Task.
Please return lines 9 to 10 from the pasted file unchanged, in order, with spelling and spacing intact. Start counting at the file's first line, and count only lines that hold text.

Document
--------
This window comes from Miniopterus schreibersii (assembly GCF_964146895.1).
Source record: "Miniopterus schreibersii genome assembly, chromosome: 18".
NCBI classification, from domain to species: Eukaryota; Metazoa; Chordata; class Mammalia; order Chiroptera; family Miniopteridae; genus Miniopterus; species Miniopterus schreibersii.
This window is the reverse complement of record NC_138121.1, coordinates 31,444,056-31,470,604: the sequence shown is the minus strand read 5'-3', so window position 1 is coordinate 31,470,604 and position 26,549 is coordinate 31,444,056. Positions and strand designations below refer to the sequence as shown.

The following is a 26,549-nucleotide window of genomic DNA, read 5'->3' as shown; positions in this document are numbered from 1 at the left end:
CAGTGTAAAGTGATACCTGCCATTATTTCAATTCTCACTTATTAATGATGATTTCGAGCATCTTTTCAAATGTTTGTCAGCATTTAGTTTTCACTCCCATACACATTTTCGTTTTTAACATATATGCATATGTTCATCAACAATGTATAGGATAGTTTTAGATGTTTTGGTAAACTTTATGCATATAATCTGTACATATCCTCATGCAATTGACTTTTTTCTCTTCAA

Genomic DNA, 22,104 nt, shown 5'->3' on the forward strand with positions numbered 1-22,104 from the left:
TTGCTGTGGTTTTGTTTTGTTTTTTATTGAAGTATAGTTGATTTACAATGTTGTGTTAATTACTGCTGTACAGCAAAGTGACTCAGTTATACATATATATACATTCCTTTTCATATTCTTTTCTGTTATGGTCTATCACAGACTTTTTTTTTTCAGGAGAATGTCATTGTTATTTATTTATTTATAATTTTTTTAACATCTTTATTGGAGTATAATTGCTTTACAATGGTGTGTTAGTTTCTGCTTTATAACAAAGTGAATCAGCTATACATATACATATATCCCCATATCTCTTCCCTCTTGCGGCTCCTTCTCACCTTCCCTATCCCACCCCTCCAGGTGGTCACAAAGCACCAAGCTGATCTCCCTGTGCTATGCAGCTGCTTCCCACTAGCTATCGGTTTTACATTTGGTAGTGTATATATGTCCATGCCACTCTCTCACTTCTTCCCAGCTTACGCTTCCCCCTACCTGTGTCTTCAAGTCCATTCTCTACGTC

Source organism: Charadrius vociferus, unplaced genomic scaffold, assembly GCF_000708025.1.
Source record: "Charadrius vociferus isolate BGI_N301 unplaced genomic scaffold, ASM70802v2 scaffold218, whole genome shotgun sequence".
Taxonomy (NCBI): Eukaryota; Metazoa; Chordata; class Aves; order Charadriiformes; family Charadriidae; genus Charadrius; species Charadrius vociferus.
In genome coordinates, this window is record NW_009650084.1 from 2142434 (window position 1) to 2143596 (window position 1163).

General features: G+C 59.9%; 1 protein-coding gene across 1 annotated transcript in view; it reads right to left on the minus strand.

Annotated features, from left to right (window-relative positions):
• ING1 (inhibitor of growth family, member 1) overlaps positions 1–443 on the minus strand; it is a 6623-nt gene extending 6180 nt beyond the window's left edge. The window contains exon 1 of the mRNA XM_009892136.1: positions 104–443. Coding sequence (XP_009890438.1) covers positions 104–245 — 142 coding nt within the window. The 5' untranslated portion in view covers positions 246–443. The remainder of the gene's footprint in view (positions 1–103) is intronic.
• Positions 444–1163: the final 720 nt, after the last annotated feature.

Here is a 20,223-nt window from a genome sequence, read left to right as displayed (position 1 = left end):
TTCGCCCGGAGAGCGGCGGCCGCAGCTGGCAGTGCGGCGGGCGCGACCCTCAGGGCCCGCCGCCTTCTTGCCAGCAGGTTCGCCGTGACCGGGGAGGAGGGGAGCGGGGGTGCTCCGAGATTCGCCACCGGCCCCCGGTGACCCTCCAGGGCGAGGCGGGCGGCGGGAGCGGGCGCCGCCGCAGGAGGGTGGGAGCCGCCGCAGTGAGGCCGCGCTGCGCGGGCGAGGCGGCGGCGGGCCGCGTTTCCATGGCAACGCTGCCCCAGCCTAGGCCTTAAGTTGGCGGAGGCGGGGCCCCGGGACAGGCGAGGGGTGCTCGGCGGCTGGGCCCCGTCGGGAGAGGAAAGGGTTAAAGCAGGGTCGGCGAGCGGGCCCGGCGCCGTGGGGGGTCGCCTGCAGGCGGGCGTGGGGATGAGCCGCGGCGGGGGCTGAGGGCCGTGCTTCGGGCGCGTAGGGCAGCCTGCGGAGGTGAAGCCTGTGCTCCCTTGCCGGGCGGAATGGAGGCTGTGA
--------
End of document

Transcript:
Source organism: Charadrius vociferus, unplaced genomic scaffold, assembly GCF_000708025.1.
Source record: "Charadrius vociferus isolate BGI_N301 unplaced genomic scaffold, ASM70802v2 scaffold218, whole genome shotgun sequence".